# Bitwise Operations Exercises

To access the starter code for these exercises, use the following command:

git clone /afs/ir/class/archive/cs/cs107a/cs107a.1224/WWW/exercises/bitwise-operations

For solutions, see the _soln.c versions of the C files.

## p1: zebra

Consider ints whose bit representation ends with alternating 1s and 0s. Here's an example:

0b0000_0000_0000_0010_1010_1010_1010_1010

Note that we've listed all 32 bits of the int, including leading zeroes.

Let's call such an int a "zebra number". The alternating pattern starts somewhere in the middle of the int, and continues on all the way to the LSB, which must be a 0.

We can uniquely identify zebra numbers by the number of 1s in their bit representation. Let's call the zebra number with n 1s the nth zebra number. (Assume n < 16.)

1. In the file zebra.c, implement the zebra() function which returns the nth zebra number.
2. Suppose we want to define zebra numbers differently so that instead of a "1010" pattern, zebra numbers have a "0101" pattern i.e. the LSB would be 1. Implement the zebra_alt() function which returns the nth zebra number given this alternate definition. Use the zebra() function you already wrote.

## p2: battleship

Imagine a simplified version of the classic game Battleship. In this simplified version, we use a 8 by 8 grid gameboard, and all ships are 1 by 1.

If you're not familiar with Battleship, all you need to know is that before gameplay, each player places (in this version) 5 ships in 5 different spaces on their own gameboard.

Because there's exactly 64 spaces on a 8 by 8 grid gameboard, and because for each space, we only need to keep track of whether or not there's a ship there, we can efficiently represent a gameboard using a 64-bit long, where a 1 bit means a ship is present at that space, and a 0 bit means no ship is present.

In a long, we generally number the bits right-to-left, so the LSB is bit 0, and the MSB is bit 63. If we let the ith bit represent gameboard spaces in the following way:

56 57 58 59 60 61 62 63
48 49 50 51 52 53 54 55
40 41 42 43 44 45 46 47
32 33 34 35 36 37 38 39
24 25 26 27 28 29 30 31
16 17 18 19 20 21 22 23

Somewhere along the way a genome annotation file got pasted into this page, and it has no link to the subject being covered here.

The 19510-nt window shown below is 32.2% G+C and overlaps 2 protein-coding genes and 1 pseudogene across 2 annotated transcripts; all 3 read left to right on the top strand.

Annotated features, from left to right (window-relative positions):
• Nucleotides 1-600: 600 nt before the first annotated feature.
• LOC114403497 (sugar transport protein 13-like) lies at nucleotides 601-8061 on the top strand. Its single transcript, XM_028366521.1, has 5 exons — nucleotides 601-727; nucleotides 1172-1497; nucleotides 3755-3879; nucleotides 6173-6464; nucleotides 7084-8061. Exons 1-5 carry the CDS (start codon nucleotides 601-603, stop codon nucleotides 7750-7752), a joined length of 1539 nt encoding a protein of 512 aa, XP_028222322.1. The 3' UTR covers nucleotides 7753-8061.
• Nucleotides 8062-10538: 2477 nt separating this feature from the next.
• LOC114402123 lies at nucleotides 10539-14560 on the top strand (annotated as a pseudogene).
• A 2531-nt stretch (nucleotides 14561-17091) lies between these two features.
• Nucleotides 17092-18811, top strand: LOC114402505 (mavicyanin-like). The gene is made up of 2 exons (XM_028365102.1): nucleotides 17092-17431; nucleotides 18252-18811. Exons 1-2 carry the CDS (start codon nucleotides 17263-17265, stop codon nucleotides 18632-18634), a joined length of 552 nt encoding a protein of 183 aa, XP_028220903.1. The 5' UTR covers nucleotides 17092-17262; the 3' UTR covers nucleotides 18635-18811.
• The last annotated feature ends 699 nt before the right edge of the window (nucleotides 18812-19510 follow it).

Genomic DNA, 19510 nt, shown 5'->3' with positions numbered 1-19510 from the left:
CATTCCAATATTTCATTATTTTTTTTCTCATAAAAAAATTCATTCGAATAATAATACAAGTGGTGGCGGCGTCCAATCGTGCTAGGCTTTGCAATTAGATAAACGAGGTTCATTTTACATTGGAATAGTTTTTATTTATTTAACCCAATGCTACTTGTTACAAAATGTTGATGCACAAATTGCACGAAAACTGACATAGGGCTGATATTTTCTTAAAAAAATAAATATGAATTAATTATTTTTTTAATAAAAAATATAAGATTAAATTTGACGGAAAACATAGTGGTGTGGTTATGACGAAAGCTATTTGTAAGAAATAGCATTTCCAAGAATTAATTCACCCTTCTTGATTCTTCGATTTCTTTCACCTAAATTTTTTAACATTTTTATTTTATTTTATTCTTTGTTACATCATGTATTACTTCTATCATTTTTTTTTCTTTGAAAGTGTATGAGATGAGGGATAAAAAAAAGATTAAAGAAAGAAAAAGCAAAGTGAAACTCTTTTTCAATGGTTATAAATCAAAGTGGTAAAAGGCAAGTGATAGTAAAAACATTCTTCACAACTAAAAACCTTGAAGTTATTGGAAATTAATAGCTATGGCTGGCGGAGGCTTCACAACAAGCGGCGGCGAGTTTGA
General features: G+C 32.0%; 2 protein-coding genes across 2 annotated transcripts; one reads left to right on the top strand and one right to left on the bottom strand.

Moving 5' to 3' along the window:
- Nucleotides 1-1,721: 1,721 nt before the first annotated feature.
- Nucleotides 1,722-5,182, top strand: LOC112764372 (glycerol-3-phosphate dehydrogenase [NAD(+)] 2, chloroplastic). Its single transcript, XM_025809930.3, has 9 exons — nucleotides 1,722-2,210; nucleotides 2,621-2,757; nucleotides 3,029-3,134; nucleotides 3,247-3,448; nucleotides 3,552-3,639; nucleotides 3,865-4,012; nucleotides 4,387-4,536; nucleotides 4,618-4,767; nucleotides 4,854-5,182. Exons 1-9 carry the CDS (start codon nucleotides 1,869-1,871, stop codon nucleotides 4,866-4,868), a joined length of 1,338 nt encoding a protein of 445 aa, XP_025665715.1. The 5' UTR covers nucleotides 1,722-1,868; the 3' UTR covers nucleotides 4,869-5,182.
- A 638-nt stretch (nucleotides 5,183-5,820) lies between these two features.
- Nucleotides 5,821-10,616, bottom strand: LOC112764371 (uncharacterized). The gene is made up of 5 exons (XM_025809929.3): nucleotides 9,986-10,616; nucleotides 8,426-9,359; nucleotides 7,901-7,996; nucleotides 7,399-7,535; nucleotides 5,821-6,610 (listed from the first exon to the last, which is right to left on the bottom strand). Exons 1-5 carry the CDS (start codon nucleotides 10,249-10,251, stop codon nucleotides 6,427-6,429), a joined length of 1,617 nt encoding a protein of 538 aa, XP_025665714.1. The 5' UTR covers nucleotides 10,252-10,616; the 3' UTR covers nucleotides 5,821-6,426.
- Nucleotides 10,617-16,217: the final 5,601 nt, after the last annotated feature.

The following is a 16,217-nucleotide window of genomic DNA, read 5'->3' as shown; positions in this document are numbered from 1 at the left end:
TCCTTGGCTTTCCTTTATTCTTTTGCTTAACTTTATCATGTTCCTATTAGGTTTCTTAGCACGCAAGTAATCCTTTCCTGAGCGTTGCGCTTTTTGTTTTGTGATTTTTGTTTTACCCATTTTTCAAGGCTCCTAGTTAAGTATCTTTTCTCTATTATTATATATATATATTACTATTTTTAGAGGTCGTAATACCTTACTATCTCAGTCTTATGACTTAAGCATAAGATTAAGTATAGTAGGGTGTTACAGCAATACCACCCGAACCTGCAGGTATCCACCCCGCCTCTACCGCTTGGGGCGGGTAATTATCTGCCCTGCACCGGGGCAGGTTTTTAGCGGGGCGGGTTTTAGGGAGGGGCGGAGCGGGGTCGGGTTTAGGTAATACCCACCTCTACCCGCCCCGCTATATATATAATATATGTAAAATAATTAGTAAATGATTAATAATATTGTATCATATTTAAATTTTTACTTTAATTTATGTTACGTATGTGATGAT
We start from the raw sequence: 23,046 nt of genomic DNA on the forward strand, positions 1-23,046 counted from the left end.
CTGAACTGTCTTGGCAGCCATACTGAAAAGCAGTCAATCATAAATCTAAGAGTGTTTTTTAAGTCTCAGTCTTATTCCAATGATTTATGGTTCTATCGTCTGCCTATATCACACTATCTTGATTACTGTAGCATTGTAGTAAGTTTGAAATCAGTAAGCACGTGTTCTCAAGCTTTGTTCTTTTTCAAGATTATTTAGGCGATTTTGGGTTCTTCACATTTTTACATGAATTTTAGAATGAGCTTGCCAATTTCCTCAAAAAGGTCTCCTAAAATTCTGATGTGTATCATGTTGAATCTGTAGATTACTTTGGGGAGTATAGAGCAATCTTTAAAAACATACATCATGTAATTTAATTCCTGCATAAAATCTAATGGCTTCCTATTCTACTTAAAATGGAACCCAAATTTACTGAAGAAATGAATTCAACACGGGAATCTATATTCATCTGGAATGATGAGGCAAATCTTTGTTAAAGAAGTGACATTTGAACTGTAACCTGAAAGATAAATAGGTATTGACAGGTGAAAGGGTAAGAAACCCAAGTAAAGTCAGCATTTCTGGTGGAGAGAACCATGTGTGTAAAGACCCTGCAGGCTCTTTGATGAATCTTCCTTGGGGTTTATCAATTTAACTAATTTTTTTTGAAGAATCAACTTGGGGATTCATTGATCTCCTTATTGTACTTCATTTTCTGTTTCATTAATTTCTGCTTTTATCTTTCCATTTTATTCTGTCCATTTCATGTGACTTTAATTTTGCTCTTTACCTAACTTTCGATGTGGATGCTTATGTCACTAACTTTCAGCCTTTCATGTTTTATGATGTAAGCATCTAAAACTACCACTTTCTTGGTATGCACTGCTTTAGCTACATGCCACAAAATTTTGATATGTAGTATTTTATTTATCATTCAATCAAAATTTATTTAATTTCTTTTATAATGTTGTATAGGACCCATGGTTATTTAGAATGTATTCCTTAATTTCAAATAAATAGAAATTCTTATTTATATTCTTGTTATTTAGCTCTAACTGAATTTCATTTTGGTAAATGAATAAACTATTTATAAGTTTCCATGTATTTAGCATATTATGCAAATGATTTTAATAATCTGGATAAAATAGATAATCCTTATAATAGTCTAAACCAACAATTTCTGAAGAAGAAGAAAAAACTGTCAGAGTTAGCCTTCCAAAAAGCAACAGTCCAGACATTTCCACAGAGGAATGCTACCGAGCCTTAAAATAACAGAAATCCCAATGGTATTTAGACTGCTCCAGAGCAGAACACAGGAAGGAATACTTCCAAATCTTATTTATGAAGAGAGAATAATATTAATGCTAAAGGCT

8 9 10 11 12 13 14 15
0 1 2 3 4 5 6 7

then we get a convenient result: the space at the 0-indexed coordinate (row, col) is represented by bit 8*row + col.

Let's say you're given a long representing a gameboard. Inside the file battleship.c, implement the place_ship() function that returns a new gameboard where identical to the given gameboard except that a ship has been placed at the given coordinate by changing that bit to a 1, if it isn't already.

# p3: color

Colors in software are generally represented by their red, green, blue, and alpha (transparency) components, each of which is a number between 0 and 255. This requires exactly 8 bits to represent a component's range, so we usually use a 32-bit unsigned int to hold all the bits to represent a color.

Suppose you're given an unsigned int representing a color where the order of the components within the unsigned int is BGRA (blue, green, red, alpha). In the color.c file, implement the bgra_to_rgb() function that takes in a BGRA unsigned int and produces a RGB unsigned int, where the most significant 8 bits are 0, the next 8 bits are the red component, then green, and then blue.

# p4: binprint

printf has built-in functionailty to print in decimal and hex (%d and %x). It unfortunately doesn't let you print in binary. In the file binprint.c, implement the function binprint() which takes in an int and prints out all 32 bits on a single line, including leading zeroes.